Dunvegan Castle


Dunvegan Castle, located 1 mile to the north of Dunvegan, is the only existing castle on the Isle of Skye. According to the Dunvegan Castle’s official website, “Dunvegan Castle is one the greatest Hebridean castles and the only one which has been continuously occupied by the same family for 800 years.” If you are one of those people who are big fans of castles, this castle is a good place to tour!



Talisker Distillery


Talisker Distillery is the oldest and only working distillery on the Isle of Skye, founded in 1830 by Hugh and Kenneth MacAskill. A guided tour along with a taste of some award-winning premium whiskey as well as a souvenir sounds great, doesn’t it?

Fairy Glen


Fairy Glen, another spot that is commonly disregarded by visitors, is a miniature landslip that looks like it came straight out of a movie. Although small and an easy hike, it contains the most impressive scenery, and you might even spot a fairy. 

The Fairy Pools


Speaking of fairies, you can take another easy walk to the series of clear, seemingly vibrant blue and green, waters of Fairy Pools waterfalls. Since it only requires an easy stroll, going to the Fairy Pools is perfect for all ages and levels of fitness. 


Wednesday, June 27, 2018

Things not to do when traveling in the UK



Traveling to the UK soon? It’s easy to feel right at home in Britain, where it’s easy to navigate the place, find hotel bookings, cheap recreational activities, and great sights waiting to be discovered. North Americans share a bit of common heritage with Britain. During the height of its empire, Britain ruled about a quarter of the world and they successfully passed on some of their cultures to their colonies. It’s one of the main reason people love going to England and the rest of UK.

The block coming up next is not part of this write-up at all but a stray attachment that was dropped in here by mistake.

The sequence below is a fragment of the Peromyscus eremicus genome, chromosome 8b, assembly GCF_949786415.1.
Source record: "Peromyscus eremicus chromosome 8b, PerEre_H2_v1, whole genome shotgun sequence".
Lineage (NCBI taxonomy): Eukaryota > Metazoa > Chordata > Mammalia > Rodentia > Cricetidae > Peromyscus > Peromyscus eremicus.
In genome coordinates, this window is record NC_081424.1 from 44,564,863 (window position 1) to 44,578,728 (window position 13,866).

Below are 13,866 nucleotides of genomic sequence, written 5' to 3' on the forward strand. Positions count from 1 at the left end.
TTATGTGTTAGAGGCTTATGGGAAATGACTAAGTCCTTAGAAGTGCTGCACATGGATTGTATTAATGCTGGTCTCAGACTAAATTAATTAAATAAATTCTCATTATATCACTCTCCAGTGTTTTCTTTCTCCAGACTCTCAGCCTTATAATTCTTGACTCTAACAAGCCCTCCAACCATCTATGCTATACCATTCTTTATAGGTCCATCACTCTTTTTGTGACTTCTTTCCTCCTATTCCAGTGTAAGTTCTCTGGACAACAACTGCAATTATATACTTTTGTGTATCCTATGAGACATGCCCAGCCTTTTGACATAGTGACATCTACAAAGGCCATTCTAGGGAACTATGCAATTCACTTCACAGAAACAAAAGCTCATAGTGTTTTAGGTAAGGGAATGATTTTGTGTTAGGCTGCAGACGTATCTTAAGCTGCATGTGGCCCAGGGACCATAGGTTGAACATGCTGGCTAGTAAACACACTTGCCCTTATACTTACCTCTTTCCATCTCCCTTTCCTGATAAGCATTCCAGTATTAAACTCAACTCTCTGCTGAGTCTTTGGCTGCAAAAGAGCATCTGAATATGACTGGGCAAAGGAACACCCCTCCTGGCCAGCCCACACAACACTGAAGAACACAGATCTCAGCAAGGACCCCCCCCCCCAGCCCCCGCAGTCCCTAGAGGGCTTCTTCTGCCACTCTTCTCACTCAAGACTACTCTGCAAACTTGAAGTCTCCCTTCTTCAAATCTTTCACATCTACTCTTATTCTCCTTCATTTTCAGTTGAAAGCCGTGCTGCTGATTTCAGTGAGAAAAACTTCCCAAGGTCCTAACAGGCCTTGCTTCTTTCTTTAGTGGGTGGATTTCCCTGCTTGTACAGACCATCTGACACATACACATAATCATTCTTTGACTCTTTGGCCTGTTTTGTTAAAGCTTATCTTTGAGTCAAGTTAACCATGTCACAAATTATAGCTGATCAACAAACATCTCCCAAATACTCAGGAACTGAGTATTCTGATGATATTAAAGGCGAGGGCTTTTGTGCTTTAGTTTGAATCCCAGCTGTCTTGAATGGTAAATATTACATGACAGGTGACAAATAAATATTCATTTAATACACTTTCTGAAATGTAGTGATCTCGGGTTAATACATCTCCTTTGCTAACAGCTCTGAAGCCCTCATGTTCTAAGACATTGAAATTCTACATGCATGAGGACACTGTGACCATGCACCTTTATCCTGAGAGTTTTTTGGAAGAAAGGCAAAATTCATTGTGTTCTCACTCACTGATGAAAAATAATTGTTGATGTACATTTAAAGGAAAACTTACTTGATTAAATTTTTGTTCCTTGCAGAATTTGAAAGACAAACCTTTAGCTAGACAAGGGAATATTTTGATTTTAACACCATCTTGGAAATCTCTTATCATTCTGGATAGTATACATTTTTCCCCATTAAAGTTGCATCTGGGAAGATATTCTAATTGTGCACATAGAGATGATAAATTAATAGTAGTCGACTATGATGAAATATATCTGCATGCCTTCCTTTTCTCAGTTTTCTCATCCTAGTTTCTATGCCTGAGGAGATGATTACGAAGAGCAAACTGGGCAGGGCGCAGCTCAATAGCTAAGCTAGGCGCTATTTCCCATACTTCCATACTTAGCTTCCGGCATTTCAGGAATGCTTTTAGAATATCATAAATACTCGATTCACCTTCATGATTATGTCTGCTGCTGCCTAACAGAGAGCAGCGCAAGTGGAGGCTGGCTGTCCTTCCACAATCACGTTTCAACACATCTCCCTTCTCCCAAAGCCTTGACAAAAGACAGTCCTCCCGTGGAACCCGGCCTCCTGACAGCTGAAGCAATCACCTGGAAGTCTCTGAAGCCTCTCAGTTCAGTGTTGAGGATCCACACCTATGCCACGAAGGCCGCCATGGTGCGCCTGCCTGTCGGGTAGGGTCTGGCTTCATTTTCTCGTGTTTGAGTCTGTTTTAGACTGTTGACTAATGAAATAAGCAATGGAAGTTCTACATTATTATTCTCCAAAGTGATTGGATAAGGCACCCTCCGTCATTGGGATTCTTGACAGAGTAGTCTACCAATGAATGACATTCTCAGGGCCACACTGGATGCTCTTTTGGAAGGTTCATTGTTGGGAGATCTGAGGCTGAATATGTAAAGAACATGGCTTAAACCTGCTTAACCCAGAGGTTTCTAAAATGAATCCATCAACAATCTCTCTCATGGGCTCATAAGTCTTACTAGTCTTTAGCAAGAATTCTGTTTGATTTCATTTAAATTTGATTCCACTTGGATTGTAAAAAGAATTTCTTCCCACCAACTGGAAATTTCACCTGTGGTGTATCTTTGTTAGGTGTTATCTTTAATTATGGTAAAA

Everyone loves to write itineraries and what they like to visit in Britain, but before heading further west, you might need to take some notes on what not to do. There are some customs in North America that Britain and the rest of the UK find insulting and worse rude. So don’t be a nosy tourist in their country, and make some adjustments with these few reminders:

Don't confuse England with the rest of the United Kingdom


The official and proper name of UK is The United Kingdom of Great Britain and Northern Ireland. Great Britain comprises of three other countries, England, Scotland, and Wales which are all different from one another. It’s not like a state or county, these countries have their own local government, unique ethnic identities, and own rich culture. Nothing annoys people from Scotland or Wales than being called English. If you call someone English who’s definitely from Ireland, you might find yourself in big trouble. It’s always generally safe to ask.

Asking anyone if they know the Queen


The Royals especially the Queen are the biggest attractions in Britain. But don’t assume everyone loves them. Britain may seem small on the map compared to the US, but don’t forget their number is huge. An estimated 60 million people live in the UK and at least 8 million live in Greater London. Asking if they know the Queen is a ridiculous and laughable matter to start a conversation – it will never happen.